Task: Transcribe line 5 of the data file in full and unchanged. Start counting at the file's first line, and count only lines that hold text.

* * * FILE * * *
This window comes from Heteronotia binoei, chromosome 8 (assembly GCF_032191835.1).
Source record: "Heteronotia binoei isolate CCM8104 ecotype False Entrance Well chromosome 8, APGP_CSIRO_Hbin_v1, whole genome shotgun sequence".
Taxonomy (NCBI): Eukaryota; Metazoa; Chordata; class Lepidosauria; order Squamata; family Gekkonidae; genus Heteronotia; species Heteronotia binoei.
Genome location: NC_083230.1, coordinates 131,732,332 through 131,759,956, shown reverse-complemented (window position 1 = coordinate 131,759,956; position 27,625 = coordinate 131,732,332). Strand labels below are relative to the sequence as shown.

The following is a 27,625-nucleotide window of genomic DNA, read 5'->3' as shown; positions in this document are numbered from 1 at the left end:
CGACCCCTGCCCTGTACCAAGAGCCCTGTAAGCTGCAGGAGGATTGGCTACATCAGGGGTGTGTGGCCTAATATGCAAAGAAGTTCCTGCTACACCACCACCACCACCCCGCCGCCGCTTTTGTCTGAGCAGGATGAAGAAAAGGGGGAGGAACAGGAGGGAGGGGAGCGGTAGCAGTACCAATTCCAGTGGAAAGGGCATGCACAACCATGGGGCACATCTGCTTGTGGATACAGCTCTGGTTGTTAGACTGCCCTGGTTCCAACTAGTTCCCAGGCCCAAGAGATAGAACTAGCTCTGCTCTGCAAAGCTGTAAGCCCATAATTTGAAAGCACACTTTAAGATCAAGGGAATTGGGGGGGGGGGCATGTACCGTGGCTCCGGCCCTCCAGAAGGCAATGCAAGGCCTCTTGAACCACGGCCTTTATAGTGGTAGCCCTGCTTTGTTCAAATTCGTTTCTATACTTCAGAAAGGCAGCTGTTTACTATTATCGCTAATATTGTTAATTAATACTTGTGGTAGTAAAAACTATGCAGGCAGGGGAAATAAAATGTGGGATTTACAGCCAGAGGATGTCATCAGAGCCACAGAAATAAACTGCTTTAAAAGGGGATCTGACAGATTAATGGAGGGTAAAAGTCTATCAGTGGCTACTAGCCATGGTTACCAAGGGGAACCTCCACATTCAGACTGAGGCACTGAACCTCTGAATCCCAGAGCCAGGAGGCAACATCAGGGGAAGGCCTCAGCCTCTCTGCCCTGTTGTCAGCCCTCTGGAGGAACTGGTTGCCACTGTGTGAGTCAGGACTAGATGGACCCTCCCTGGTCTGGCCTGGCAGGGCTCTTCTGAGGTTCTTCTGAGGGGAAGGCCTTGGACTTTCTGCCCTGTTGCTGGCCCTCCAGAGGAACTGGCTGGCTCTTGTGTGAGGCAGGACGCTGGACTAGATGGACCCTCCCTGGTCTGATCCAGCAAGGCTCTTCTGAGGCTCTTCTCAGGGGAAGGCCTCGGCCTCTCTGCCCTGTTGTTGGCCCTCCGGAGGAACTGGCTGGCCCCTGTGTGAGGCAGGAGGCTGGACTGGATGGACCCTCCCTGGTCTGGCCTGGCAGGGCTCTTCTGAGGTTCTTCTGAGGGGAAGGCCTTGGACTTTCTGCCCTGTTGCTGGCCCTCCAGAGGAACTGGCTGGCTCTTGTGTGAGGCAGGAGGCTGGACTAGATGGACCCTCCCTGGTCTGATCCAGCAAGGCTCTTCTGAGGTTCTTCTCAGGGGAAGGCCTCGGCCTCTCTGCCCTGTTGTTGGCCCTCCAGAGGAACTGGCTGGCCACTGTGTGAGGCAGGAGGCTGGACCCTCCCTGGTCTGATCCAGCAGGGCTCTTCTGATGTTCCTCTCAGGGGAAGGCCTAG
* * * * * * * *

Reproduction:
The following is a 27,625-nucleotide window of genomic DNA, read 5'->3' as shown; positions in this document are numbered from 1 at the left end: